Apple helped free us from the tyranny of bundled music.
Apple sliced music buying into 99-cent chunks and let us buy only the songs we wanted. Gone were $15 discs packed with B-sides and crappy record-store return policies. Our CDs once crammed entire bookcases. But Apple and iTunes, the company's media-management software and store, enabled us to neatly tuck the equivalent number of songs into our pockets and purses.
Steve Jobs (at left), Apple's CEO, stripped down and rebuilt nearly the entire music experience for consumers. His company created a software, hardware, and retail answer for buying, managing, and storing digital songs. Consumers loved the company for that, and Apple has sold more than 10 billion songs. In 2008, the company eclipsed Tower, Virgin, and even Wal-Mart to become the largest music retailer in the land--online or offline.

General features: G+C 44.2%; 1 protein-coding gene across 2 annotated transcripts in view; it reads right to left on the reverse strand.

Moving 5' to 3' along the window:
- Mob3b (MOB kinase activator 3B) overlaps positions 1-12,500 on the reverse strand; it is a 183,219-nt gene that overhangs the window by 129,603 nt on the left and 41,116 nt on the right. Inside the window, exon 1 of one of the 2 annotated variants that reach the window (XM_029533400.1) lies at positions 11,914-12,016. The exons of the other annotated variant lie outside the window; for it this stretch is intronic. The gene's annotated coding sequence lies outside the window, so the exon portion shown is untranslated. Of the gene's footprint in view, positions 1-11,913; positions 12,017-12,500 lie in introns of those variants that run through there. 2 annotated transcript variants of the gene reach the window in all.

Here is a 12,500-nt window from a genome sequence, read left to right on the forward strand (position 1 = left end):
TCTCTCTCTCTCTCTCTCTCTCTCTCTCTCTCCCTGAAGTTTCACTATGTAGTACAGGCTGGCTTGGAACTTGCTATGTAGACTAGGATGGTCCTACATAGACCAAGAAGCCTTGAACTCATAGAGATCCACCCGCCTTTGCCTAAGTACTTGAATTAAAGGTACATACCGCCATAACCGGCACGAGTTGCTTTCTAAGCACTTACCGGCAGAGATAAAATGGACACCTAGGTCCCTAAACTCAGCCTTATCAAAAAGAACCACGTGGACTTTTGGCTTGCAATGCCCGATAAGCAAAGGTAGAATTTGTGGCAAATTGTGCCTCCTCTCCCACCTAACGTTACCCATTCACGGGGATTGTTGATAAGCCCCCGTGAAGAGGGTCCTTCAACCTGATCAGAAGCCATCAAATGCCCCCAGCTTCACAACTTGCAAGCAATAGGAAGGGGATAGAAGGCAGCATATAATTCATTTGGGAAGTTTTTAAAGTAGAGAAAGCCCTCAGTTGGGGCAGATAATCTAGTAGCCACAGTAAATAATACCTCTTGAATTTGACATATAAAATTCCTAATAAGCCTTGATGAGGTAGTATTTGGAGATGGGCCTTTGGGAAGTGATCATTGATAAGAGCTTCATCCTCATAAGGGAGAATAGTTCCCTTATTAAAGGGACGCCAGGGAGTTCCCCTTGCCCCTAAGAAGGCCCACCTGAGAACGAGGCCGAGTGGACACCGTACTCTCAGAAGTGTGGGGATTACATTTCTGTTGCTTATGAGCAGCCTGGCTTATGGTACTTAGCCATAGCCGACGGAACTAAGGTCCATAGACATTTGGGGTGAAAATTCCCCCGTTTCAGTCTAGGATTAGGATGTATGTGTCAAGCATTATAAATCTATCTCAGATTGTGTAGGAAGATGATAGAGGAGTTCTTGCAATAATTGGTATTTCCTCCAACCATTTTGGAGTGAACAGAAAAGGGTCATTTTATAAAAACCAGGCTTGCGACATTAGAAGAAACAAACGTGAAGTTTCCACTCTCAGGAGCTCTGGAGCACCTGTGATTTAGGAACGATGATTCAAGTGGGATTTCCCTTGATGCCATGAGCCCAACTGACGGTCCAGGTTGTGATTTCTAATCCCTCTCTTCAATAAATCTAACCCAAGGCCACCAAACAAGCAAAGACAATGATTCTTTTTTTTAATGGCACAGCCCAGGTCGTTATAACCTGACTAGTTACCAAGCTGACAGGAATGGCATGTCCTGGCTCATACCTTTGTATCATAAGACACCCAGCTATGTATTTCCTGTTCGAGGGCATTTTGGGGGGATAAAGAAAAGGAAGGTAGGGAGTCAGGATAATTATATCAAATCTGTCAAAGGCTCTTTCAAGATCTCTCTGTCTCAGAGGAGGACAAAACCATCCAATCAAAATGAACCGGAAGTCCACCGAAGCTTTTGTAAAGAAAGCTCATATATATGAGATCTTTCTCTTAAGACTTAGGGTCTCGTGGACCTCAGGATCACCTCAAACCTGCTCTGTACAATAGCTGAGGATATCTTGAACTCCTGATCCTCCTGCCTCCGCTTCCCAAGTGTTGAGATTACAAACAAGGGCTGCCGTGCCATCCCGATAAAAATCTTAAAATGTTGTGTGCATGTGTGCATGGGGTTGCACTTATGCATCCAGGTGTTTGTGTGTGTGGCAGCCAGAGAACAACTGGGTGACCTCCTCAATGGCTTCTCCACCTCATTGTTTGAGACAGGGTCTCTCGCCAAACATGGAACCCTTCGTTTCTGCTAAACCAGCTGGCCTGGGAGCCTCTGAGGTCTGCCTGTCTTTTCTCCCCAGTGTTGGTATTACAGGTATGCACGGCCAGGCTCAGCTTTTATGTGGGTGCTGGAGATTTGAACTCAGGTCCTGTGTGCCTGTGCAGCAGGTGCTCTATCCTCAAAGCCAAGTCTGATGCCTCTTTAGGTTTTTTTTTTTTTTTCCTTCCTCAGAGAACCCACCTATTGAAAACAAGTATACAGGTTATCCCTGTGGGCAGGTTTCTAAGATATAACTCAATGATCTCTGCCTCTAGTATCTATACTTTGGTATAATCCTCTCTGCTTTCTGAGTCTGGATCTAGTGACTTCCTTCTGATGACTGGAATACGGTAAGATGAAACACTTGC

One after the other, some of the biggest tech and entertainment companies have challenged Apple's dominance over digital music, including Sony, MTV, Microsoft, RealNetworks, Amazon.com, Yahoo and Wal-Mart. Apple crushed them.
In a huge understatement, Jobs predicted in 2003, shortly after the launch of the iTunes store, that Microsoft and others who were gearing up to take him on might have some trouble. "We've created this music store," Jobs told Rolling Stone Magazine, "which I think is nontrivial to copy."